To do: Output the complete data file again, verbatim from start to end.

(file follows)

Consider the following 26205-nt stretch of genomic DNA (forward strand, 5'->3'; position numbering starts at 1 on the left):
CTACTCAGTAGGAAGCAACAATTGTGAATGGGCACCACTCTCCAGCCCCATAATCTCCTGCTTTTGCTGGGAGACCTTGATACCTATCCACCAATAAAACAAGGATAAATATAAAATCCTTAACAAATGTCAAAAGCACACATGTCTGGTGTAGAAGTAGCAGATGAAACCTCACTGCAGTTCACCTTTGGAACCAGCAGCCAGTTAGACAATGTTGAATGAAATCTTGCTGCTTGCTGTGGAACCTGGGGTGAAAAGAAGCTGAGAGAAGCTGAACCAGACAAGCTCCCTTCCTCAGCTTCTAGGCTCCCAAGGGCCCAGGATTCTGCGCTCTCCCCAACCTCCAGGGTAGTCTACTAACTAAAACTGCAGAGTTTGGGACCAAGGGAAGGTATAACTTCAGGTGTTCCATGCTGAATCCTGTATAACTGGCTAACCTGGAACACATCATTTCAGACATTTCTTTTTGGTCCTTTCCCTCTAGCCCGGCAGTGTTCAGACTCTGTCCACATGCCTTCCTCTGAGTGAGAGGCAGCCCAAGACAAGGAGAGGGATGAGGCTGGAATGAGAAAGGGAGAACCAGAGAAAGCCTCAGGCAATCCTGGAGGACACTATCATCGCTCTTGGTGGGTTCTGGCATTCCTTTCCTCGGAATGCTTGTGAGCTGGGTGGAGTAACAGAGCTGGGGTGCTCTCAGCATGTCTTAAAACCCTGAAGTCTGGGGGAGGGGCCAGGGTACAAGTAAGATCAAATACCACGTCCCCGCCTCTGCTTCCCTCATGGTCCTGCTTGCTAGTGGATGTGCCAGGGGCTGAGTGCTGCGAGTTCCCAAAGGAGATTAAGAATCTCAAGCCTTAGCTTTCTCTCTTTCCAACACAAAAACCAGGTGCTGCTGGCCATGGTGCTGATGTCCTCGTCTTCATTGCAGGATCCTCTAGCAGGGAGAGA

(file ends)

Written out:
Consider the following 26205-nt stretch of genomic DNA (forward strand, 5'->3'; position numbering starts at 1 on the left):
CTACTCAGTAGGAAGCAACAATTGTGAATGGGCACCACTCTCCAGCCCCATAATCTCCTGCTTTTGCTGGGAGACCTTGATACCTATCCACCAATAAAACAAGGATAAATATAAAATCCTTAACAAATGTCAAAAGCACACATGTCTGGTGTAGAAGTAGCAGATGAAACCTCACTGCAGTTCACCTTTGGAACCAGCAGCCAGTTAGACAATGTTGAATGAAATCTTGCTGCTTGCTGTGGAACCTGGGGTGAAAAGAAGCTGAGAGAAGCTGAACCAGACAAGCTCCCTTCCTCAGCTTCTAGGCTCCCAAGGGCCCAGGATTCTGCGCTCTCCCCAACCTCCAGGGTAGTCTACTAACTAAAACTGCAGAGTTTGGGACCAAGGGAAGGTATAACTTCAGGTGTTCCATGCTGAATCCTGTATAACTGGCTAACCTGGAACACATCATTTCAGACATTTCTTTTTGGTCCTTTCCCTCTAGCCCGGCAGTGTTCAGACTCTGTCCACATGCCTTCCTCTGAGTGAGAGGCAGCCCAAGACAAGGAGAGGGATGAGGCTGGAATGAGAAAGGGAGAACCAGAGAAAGCCTCAGGCAATCCTGGAGGACACTATCATCGCTCTTGGTGGGTTCTGGCATTCCTTTCCTCGGAATGCTTGTGAGCTGGGTGGAGTAACAGAGCTGGGGTGCTCTCAGCATGTCTTAAAACCCTGAAGTCTGGGGGAGGGGCCAGGGTACAAGTAAGATCAAATACCACGTCCCCGCCTCTGCTTCCCTCATGGTCCTGCTTGCTAGTGGATGTGCCAGGGGCTGAGTGCTGCGAGTTCCCAAAGGAGATTAAGAATCTCAAGCCTTAGCTTTCTCTCTTTCCAACACAAAAACCAGGTGCTGCTGGCCATGGTGCTGATGTCCTCGTCTTCATTGCAGGATCCTCTAGCAGGGAGAGA